2. Spray humidifiers: These humidifiers use a spray of water to humidify the air. Air is passed through a spray of water, and the moisture is evaporated into the air, increasing the humidity.
  3. Evaporative humidifiers: These humidifiers use a wetted surface and a fan to humidify the air. Air is passed over the wetted surface and then through a fan, which increases the evaporation of moisture into the air.

Best practices

To maximize efficiency and reduce energy waste, it is important to insulate steam pipes and dispersion tubes, recover condensate loss, use electric and high-efficiency gas generators, and use pre-treated water to reduce hard-water scaling. Because water is introduced directly into the air in adiabatic humidification, it is important that the water is pure, clean, and free from biological contaminants.

How does this decarbonize?

Chemical Sterilization

Carbon emissions associated with liquid chemical sterilization are much lower due to the absence of steam and not needing to burn natural gas. The LCS equipment requires electricity which would have a footprint of some sort, but other than that there are no carbon emissions associated with the technology.

Adiabatic Humidification

With the elimination of steam, there is no need to boil water which removes the combustion process from the system. Introducing water vapor into the air reduces the cooling load which then also reduces the load on the chiller.


Barriers: Codes

According to the Center for Disease Control and Prevention (CDC) [1], “steam sterilization should be used whenever possible on all critical and semi-critical items that are heat and moisture resistant (e.g., steam sterilizable respiratory therapy and anesthesia equipment), even when not essential to prevent pathogen transmission.” Similarly, the Food and Drug Administration’s (FDA) stance on sterilization [2] is that “sterilization with liquid chemical sterilants does not convey the same sterility assurance as sterilization using thermal or gas/vapor/plasma low temperature sterilization methods.” Currently, these organizations believe that any instrument that can hold up to steam sterilization should only be sterilized with steam and not other processes, essentially forcing facilities to continue using steam autoclaves despite the fact that there are other sterilization methods that are just as effective and have less impact on the environment such as liquid chemical sterilization. In August 2022, the FDA released a statement about its efforts to support innovation in medical device sterilization techniques, specifically around the use of ethylene oxide and reducing its concentration and emissions; however, it did not mention LCS.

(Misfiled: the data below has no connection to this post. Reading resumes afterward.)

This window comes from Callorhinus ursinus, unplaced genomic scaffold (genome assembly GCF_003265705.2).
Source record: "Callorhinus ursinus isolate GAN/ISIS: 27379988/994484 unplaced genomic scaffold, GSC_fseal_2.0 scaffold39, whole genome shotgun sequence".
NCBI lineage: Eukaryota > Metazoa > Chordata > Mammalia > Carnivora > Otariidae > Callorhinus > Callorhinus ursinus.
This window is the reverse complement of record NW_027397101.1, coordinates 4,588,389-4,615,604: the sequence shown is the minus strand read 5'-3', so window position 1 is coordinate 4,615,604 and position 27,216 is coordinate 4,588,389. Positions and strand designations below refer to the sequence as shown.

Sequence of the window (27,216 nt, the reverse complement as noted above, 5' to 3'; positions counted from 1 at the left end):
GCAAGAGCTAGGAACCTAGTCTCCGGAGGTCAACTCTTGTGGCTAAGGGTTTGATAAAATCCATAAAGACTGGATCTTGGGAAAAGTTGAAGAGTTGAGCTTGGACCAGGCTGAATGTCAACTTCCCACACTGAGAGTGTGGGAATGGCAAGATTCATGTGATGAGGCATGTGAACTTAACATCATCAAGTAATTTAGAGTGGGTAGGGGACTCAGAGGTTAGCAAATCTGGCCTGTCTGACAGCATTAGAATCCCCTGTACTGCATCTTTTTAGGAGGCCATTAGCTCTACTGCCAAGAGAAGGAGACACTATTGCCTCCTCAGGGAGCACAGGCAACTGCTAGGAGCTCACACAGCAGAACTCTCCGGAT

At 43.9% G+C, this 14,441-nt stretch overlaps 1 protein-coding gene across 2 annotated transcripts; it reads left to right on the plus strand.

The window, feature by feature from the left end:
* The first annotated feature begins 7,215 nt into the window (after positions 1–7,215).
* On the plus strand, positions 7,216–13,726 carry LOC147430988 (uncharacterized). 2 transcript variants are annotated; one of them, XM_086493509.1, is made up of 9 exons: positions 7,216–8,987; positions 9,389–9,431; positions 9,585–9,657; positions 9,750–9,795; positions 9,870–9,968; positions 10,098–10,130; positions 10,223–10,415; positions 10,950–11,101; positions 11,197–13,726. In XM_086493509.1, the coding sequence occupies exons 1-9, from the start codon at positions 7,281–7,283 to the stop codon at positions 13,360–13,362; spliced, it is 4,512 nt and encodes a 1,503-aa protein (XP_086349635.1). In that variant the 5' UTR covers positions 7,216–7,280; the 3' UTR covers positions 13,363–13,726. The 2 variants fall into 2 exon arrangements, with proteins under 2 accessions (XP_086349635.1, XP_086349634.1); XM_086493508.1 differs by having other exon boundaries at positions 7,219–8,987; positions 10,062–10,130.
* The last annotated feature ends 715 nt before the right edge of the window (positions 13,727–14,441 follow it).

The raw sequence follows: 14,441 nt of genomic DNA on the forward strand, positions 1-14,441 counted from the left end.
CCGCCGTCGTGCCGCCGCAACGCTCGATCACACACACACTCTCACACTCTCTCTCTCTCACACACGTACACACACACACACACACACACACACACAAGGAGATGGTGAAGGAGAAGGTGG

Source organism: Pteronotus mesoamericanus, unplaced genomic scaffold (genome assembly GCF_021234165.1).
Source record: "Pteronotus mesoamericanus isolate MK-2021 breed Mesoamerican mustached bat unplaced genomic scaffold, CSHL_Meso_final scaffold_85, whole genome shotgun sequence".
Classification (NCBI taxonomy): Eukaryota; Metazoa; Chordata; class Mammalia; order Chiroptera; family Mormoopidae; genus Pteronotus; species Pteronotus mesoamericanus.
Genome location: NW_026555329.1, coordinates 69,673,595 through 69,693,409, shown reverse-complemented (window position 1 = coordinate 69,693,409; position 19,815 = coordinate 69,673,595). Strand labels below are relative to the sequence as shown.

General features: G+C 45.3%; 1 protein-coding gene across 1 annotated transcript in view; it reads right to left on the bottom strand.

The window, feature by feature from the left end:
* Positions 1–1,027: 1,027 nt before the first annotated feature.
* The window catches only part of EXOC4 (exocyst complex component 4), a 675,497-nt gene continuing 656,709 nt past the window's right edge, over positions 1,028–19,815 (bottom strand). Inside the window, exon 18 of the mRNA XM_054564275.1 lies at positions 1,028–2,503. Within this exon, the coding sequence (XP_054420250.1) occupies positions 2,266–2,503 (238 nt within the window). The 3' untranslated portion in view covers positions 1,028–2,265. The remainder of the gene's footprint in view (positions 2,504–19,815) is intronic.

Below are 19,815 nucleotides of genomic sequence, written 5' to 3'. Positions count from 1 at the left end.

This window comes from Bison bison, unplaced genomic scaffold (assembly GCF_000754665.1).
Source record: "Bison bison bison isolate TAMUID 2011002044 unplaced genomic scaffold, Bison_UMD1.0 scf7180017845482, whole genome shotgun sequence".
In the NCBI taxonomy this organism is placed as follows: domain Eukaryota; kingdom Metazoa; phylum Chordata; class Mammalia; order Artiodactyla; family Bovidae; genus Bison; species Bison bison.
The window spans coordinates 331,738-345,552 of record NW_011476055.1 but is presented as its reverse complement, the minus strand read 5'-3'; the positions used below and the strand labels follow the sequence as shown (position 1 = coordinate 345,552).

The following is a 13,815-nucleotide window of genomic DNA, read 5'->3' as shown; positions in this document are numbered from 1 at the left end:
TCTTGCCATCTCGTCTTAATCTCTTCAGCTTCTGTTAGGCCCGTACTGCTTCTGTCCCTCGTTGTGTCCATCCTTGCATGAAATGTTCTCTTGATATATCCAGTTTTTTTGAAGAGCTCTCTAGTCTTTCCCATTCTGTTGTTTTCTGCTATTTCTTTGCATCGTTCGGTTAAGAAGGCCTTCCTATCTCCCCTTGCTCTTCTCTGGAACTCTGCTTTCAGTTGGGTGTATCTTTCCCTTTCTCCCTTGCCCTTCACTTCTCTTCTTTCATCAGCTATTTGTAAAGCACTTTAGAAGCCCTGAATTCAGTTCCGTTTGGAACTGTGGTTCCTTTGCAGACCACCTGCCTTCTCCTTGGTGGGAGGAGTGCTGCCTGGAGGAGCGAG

Adiabatic Humidification: (a) ASHRAE 170 recently approved adiabatic humidification in healthcare facilities which provides an opportunity to improve energy efficiency and ensure patient comfort through proper humidity. Installation and maintenance costs are reduced since one high-pressure water pump can serve many zones in a facility. Adiabatic humidification does not perform well in regions that are not generally warm or dry. The air will need to be preheated and reheated in cold climates reducing the energy efficiency. Water maintenance is important to limit the presence of bacteria and keep the system efficient by reducing particles in the water that create dust. High pressure atomizers with certain features including reverse-osmosis to treat the water, UV-C sterilization, sub-micrometric filtration, moisture eliminators, and continuously circulated or drained piping, must be used to protect the hygiene level required by the hospital.


This guidebook section can serve as a recommendation to Title 24, Part 4 of the California Mechanical Code to allow adiabatic humidification since ASHRAE recently approved it.

Financial analysis and business case

Adiabatic Humidification

High pressure water atomizing humidification is less than 1% of the cost of electric steam because of the lower operating costs. Isothermal humidifiers consume about 800 W of energy per l/h of humidity produced, while high pressure adiabatic atomizers consume 4 W of electricity for operating the pump to deliver the same capacity.

Case Study: Adiabatic Humidification

Since ASHRAE 170 recently approved adiabatic humidification in healthcare, there are not many hospital case studies; however, data centers have benefitted from the technology. A reverse osmosis system treated the water which was then pumped from the storage tanks to the dispersion grids where it was atomized at up to 1200 psi. The grids are staged separately and can meet humidification demand in multiple zones with different set points. The system was also up to 100% outside air from the rooftop air handlers, which means potentially large changes in humidification.